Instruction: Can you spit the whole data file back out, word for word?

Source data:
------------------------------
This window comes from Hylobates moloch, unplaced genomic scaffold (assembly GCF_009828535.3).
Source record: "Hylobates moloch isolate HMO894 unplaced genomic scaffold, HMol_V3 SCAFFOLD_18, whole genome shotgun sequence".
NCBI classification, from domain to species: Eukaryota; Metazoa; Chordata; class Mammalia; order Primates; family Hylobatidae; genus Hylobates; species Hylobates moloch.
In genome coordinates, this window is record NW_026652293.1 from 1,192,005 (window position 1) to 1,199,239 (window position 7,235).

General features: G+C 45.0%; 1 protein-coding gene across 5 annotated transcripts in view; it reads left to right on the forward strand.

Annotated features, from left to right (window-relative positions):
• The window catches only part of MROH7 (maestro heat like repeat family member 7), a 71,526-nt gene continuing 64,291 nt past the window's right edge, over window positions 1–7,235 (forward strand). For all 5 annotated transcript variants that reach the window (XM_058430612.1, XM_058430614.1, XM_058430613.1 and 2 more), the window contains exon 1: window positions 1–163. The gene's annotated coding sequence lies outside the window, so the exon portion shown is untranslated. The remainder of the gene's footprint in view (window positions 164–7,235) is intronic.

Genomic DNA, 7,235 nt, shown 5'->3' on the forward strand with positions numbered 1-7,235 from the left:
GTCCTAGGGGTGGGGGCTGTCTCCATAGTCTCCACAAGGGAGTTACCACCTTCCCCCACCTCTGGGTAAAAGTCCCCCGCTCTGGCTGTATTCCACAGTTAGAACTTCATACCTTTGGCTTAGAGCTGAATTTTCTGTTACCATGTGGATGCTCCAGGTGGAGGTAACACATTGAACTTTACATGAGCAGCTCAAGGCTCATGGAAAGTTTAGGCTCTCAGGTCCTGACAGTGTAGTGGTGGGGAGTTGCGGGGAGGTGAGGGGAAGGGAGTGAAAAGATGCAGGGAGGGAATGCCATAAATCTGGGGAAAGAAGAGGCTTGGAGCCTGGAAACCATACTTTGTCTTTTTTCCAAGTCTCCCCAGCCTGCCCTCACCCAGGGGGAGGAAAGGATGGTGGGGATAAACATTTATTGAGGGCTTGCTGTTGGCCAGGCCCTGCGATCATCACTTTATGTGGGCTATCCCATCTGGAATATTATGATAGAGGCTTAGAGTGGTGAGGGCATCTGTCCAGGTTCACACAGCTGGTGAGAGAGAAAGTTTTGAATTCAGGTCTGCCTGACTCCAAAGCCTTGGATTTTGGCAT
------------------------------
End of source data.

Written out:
This window comes from Hylobates moloch, unplaced genomic scaffold (assembly GCF_009828535.3).
Source record: "Hylobates moloch isolate HMO894 unplaced genomic scaffold, HMol_V3 SCAFFOLD_18, whole genome shotgun sequence".
NCBI classification, from domain to species: Eukaryota; Metazoa; Chordata; class Mammalia; order Primates; family Hylobatidae; genus Hylobates; species Hylobates moloch.
In genome coordinates, this window is record NW_026652293.1 from 1,192,005 (window position 1) to 1,199,239 (window position 7,235).

General features: G+C 45.0%; 1 protein-coding gene across 5 annotated transcripts in view; it reads left to right on the forward strand.

Annotated features, from left to right (window-relative positions):
• The window catches only part of MROH7 (maestro heat like repeat family member 7), a 71,526-nt gene continuing 64,291 nt past the window's right edge, over window positions 1–7,235 (forward strand). For all 5 annotated transcript variants that reach the window (XM_058430612.1, XM_058430614.1, XM_058430613.1 and 2 more), the window contains exon 1: window positions 1–163. The gene's annotated coding sequence lies outside the window, so the exon portion shown is untranslated. The remainder of the gene's footprint in view (window positions 164–7,235) is intronic.

Genomic DNA, 7,235 nt, shown 5'->3' on the forward strand with positions numbered 1-7,235 from the left:
GTCCTAGGGGTGGGGGCTGTCTCCATAGTCTCCACAAGGGAGTTACCACCTTCCCCCACCTCTGGGTAAAAGTCCCCCGCTCTGGCTGTATTCCACAGTTAGAACTTCATACCTTTGGCTTAGAGCTGAATTTTCTGTTACCATGTGGATGCTCCAGGTGGAGGTAACACATTGAACTTTACATGAGCAGCTCAAGGCTCATGGAAAGTTTAGGCTCTCAGGTCCTGACAGTGTAGTGGTGGGGAGTTGCGGGGAGGTGAGGGGAAGGGAGTGAAAAGATGCAGGGAGGGAATGCCATAAATCTGGGGAAAGAAGAGGCTTGGAGCCTGGAAACCATACTTTGTCTTTTTTCCAAGTCTCCCCAGCCTGCCCTCACCCAGGGGGAGGAAAGGATGGTGGGGATAAACATTTATTGAGGGCTTGCTGTTGGCCAGGCCCTGCGATCATCACTTTATGTGGGCTATCCCATCTGGAATATTATGATAGAGGCTTAGAGTGGTGAGGGCATCTGTCCAGGTTCACACAGCTGGTGAGAGAGAAAGTTTTGAATTCAGGTCTGCCTGACTCCAAAGCCTTGGATTTTGGCAT